SECURITY SPOTLIGHT - Demystifying the Internet
The Internet has become critical for the majority of the businesses today, but do we really understand the evolution of the Internet and the implications it has on our businesses? Join Martin Levy as he shares his views to demystify the Internet from an infrastructure perspective.
Hello, everyone. My name is Arun Singh. I'm Product Marketing at Cloudflare. And I'm very excited to bring this episode of Security Spotlight to you today.
Security Spotlight is a series of curated security thought-provoking conversations.
And I'm very excited today because one, the topic, demystifying the Internet.
What a fascinating topic in itself.
But more importantly, I'm joined with Martin Levy, Distinguished Engineer at Cloudflare.
Martin, welcome to the episode. Welcome to the show.
And thank you for your time with us. Well, you're welcome. This is great. Good afternoon, or actually, whatever time it is that somebody is watching.
I mean, you and I are on nearly the same time zone.
Anyway, yes, this is good. Great. So Martin, before we get into the meat of the conversation today, which is demystifying the Internet, let's demystify the start that you had from being interested in the Internet, being fascinated by it.
What drove you towards the Internet and the infrastructure of it?
I was just at the right place at the right time. I got interested in computing.
I got interested in computing at about the time that people understood that you could maybe connect one computer to another.
And then through a series of very fortunate events, I ended up at a situation where I really was told to sort of take this to the next level.
And through, as I said, just being in the right place at the right time, somebody turned around and said, in 1982, get this computer to talk TCP IP to this computer, because TCP IP is this new protocol that the ARPANET is going to convert to at the end of the year.
And no one knew nothing. And there I was with two, three, four computers and what was at the time very nascent early ethernet.
We're talking half inch thick yellow coax cable underneath the floor of a computer room with vampire taps and ridiculously expensive boards that could push no packets per second.
It was very slow. And the software was just not ready for prime time, but right place, right time.
And I've been, I've been messing with TCP IP and everything about it ever since.
That's great. Exciting times when there's a problem statement and you are scratching your head and you're like, how does this whole thing work?
Figure it out. It's, it's one of the most rewarding experiences.
So you shared a little bit about, you know, what got you interested into the Internet?
Let's, let me ask you the question, what was the Internet built to do?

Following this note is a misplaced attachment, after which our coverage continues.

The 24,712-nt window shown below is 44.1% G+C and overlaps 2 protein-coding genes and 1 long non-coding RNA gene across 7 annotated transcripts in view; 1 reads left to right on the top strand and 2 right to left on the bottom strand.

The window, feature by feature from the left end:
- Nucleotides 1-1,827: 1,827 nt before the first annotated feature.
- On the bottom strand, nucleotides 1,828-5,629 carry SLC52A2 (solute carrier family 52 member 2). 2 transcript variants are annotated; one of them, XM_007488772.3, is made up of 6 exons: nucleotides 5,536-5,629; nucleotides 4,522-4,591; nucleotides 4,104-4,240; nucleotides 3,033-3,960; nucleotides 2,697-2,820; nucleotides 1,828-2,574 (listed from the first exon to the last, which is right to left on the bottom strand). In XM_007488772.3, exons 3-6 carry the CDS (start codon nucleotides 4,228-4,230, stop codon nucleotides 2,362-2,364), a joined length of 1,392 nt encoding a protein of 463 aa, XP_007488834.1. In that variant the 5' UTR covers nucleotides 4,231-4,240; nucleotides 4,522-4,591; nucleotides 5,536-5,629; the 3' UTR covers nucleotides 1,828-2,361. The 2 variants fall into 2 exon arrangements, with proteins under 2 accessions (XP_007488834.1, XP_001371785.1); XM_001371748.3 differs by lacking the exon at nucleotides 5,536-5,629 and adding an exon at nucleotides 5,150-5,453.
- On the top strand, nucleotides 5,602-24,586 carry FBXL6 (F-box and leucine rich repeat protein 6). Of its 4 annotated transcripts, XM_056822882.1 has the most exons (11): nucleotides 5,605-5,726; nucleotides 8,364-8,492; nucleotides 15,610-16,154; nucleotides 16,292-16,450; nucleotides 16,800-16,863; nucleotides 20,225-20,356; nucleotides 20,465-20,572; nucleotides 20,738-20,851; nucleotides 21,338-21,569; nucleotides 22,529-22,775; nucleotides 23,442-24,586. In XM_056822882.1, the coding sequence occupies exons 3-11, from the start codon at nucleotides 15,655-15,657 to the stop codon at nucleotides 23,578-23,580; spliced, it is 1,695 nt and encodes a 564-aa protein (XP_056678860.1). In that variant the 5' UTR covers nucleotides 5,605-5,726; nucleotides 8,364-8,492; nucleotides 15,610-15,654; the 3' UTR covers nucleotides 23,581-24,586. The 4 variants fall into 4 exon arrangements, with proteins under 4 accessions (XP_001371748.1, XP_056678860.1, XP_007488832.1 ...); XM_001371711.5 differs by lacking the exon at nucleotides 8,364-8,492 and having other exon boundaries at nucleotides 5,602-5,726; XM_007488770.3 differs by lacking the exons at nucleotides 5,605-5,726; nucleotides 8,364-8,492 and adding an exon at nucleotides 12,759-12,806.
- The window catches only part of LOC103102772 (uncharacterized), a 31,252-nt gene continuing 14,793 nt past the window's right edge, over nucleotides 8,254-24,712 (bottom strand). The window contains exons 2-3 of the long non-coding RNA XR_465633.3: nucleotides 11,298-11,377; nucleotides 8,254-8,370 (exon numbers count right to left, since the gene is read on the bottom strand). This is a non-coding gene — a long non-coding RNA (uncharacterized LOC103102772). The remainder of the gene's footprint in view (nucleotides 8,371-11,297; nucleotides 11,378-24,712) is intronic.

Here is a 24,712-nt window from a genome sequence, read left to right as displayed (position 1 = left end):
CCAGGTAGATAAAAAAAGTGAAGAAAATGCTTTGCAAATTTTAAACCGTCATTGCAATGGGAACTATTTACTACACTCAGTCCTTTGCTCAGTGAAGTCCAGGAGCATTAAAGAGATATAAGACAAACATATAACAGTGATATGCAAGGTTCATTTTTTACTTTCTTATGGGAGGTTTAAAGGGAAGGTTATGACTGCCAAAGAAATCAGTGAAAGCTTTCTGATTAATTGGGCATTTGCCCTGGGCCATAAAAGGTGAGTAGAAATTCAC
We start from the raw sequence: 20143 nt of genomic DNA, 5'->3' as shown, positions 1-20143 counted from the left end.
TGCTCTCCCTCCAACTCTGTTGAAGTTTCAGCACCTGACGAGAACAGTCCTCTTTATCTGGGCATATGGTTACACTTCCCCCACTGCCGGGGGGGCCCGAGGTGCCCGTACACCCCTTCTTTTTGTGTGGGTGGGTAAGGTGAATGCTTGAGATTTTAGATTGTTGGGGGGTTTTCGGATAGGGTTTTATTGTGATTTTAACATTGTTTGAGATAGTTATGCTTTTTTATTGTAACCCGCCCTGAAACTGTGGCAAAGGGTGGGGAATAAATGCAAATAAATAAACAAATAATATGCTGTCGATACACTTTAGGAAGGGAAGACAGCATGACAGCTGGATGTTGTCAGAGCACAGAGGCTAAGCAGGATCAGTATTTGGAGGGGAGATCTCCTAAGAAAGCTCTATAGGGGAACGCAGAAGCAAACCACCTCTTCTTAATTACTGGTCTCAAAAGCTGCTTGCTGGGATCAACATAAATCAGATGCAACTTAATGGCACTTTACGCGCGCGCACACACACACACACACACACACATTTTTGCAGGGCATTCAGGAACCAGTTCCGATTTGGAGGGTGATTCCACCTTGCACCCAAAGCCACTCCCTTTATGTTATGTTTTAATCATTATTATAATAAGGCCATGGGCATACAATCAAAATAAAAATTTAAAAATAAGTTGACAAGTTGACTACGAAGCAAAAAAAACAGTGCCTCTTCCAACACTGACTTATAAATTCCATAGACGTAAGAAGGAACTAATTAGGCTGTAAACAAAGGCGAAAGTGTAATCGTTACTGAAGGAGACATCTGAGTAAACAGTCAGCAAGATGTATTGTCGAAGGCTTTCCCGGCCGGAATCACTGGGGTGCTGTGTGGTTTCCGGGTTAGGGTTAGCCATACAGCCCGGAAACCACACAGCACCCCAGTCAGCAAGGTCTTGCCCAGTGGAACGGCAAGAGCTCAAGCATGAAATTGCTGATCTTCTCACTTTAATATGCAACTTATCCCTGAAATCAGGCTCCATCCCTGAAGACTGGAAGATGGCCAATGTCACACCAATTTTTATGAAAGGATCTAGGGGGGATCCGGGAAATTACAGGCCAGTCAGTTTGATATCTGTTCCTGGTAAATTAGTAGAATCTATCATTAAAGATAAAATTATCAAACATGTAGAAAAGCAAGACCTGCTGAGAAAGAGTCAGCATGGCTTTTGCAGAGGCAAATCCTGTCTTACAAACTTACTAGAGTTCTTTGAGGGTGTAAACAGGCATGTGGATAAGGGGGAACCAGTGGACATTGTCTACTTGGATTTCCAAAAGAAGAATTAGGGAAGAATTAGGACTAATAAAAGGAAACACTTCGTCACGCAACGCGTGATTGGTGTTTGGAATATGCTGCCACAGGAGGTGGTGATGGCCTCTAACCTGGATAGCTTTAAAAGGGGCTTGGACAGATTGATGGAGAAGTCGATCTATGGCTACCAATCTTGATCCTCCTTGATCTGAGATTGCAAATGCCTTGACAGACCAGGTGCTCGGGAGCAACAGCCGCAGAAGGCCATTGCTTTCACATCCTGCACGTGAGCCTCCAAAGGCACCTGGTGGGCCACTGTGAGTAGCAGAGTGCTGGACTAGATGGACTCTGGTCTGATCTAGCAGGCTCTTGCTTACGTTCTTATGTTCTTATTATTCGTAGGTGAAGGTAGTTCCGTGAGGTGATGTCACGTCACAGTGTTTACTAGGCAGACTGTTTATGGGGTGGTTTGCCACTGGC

What it was built to do and what we do with it now are both very different.
And yet there's this very subtle part that's the same. Communicating between two different machines.
If you look at that early, early diagram of the early parts of the ARPANET, it was four computers.
And the goal was literally to get characters from one to another and then to work out how to essentially access computing.
In other words, login to somewhere else. That morphed into multiple different applications.
Those simplest applications in the early days were the ability to file transfer.
Very painful, very manual with a level of security that varied immensely through the ability, as I said, to log in and use the compute power if you had access to another machine.
And then certain very simplistic data formats showed up in order to query to a remote machine.
Some of the earliest ones were just to see who was logged in on another machine or to look at a particular database.
And even back then, you go back to those early TCP IP ARPANET days, and we were shipping around a file of every IP address and every machine.
There was no DNS.
There was no conversion. This was a scale that just would never work today. But this all changed as we know, and as we use today.
But the great part is that the underlying protocol, the IP protocol below the TCP protocol or the UDP protocol is still the core parts of it are still relevant today.
And although we have improved dramatically all of the protocols, the Internet is to the same extent, the same as it was.
End-to-end communication where the inside is just moving packets in a way, a very dumb way.
But more importantly, the end-to-the-end, there's no permission needed to move a packet from one place to another.
The aspect of build for this.
But as I look at my day-to-day transactions, everything's on the Internet.
I'm doing telemedicine on the Internet. I'm doing my banking on the Internet.
And so as the world went more digital, now in the current times, we are, you know, a lot of us are fully digital.
What were some of the gaps that started surfacing up as we went?